I suppose I consider myself something of a pioneer for reading two novels – Big Little Lies and The Husband’s Secret – by the best-selling Australian writer Liane Moriarty.
Expecting chic-lit drivel, I found them surprisingly engrossing, entertaining and thought-provoking as they delved into dark secrets and lies in modern-day Australian suburbia.
The nearest book I could think by way of comparison was Chris Tsiolkas’s celebrated novel The Slap, with a central plot revolving around a suburban Sydney barbecue where someone slaps another person’s misbehaving child and the ramifications and ripples that flow out as a result.
Moriarty delves into similar territory, but is in my mind the better of the two writers. She’s a more expert crafter of believable characters and more revealing of the psychological landscape of life in the suburbs.
Both of Liane Moriarty’s books were passed on to me by my wife with recommendations from my mother-in-law and sister-in-law. All three raved about them and encouraged me to broaden my reading habits beyond the serious-minded Booker Prize winning stuff I tend to get lost in.
Also spurring me on was Liane Moriarty’s inclusion in the Australian Financial Review‘s (the newspaper I write for) Cultural Power List alongside the more well-known provocateurs like broadcaster and journalist Waleed Aly and football great and aboriginal activist Adam Goodes.
The Power List judges noted that Moriarty has sold a staggering six million books and has become a Hollywood player with HBO turning Big Little Lies into a mini-series starring Reece Witherspoon and Nicole Kidman.
Big Little Lies begins with a murder at a High School parents social night at Pirriwee Primary, a fictional coastal town near Sydney.
We don’t know who has died or who the killer is. We only know the suspects – a motley crew of kindergarten parents – which Moriarty introduces us to as she traces the events over the proceeding months that led up to the fateful night.
Here we meet inspiring women like Jane, a battling 24-year-old single mother, who must defend her son Ziggy from accusations he is a kindergarten bully. There’s also the gorgeous trophy wife Celeste, sickenly abused by her ultra-wealthy husband and Madeline, the do-good mother on her second marriage, struggling to maintain a relationship with her strong-willed, idealistic daughter.
The Husband’s Secret is a modern-day take on the fable of Pandora and her box. A much darker book, it explores how the lives of three young woman are impacted by the murder a young girl that happened 30 years ago and a letter – found by accident – that reveals a terrible truth.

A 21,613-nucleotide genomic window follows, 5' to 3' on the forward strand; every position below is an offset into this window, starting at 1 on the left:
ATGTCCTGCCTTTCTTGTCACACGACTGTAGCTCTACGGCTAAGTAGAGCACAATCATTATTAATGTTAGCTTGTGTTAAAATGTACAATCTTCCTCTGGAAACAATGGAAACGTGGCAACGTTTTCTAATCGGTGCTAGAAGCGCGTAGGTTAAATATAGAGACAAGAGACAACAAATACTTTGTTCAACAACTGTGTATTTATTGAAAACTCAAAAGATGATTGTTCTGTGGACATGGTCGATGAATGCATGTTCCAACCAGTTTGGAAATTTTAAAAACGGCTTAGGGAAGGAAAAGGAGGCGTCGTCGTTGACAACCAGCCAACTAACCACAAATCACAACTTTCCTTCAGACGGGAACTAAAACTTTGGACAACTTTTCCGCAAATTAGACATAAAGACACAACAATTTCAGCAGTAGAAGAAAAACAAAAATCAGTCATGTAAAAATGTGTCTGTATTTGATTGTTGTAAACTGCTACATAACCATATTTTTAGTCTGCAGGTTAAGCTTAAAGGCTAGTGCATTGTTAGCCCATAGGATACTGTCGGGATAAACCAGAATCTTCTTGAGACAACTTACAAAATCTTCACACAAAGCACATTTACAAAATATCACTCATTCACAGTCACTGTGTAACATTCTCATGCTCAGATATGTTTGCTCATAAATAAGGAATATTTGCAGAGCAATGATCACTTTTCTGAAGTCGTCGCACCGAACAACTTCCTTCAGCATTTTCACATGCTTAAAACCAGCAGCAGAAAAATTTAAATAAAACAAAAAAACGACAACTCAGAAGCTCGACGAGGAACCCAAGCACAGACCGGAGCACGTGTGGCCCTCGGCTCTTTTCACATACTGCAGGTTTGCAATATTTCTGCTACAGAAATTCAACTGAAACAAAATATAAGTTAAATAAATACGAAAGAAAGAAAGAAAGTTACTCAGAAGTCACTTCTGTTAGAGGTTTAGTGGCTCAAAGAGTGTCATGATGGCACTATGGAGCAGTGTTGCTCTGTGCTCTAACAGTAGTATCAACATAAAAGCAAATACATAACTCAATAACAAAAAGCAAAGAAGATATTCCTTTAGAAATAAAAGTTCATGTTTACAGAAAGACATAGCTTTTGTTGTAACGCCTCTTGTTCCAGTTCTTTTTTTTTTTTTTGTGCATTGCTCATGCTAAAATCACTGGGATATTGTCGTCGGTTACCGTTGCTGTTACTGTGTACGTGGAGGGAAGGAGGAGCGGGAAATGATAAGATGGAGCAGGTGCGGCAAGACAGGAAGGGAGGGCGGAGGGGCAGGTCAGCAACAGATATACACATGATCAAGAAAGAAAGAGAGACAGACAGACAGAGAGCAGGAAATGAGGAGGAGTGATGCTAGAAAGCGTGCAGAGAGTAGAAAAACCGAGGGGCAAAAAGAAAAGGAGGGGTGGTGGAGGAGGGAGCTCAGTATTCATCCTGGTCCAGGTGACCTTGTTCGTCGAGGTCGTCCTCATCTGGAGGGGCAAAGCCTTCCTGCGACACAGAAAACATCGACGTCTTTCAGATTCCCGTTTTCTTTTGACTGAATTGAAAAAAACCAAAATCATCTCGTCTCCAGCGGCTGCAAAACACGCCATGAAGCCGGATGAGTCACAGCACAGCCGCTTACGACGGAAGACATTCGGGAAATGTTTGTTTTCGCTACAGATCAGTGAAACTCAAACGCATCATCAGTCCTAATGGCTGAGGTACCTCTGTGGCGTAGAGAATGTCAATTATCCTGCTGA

Here we find Cecilia, the Tupperware selling super-mom whose idyllic suburban life (a bevy of bright and healthy kids, nice house and loving husband) is about to crumble; Rachel Crowley, the still-grieving mother of the murder victim, her daughter Janie, who becomes convinced she has identified her daughter’s killer; and advertising exec Tess, whose husband has just confessed to being in love with her cousin and best friend.
Moriarty creates these intricate little suburban universes set against the familiar backdrop of school playgrounds, teacher-parent meetings and breakfasts in sunlit kitchens populated by characters straight out of our own everyday lives, who must, with great bravery, deal with unexpected events that threaten to destroy their domestic idyll.
As Nicola Wakefield Evans, one of the Power List judges put it: “[Liane Moriarty] talks about everyday life and marries it to a theme that we’re all grappling with – same-sex marriage, multiple-parented children, domestic violence. And she’s a beautiful writer.”
As a man, I think reading these books can only add to the often blinkered macho Australian male view of the world, which still casts women in the role of submissive or victim or emotional weakling. It’s also offers great insights into how women see men.
For women dealing with similar difficult situations as characters in the book, be they single parents, abused partners or just someone who does not understand their husband or their kids, I imagine these books provide a great deal of comfort and validation, perhaps even ways to cope and move forward.
In an interview she gave the Guardian in 2014, Moriarty (who recently turned 50 and has two kids) explained how she drew inspiration from real life stories told to her from other writers and friends. She also revealed herself as someone who has thought deeply about the issues in her books:
“Often I think bullying –especially in its adult, verbal forms – is the sort of thing you don’t realize till the end of the day, and it’s a horrible feeling to realize something wasn’t just a bland statement, but was actually cruel. But then we’re all capable of things that are breathtakingly cruel,” she told the website.
In her fiction, Moriarty has tapped right into the psychology of suburban life: how men and women view each other, how we bury big and small secrets from each other, how we think about our children and other people’s children, how we cling to the past or try to shake it off and how we can sometimes find ways to make peace and move on.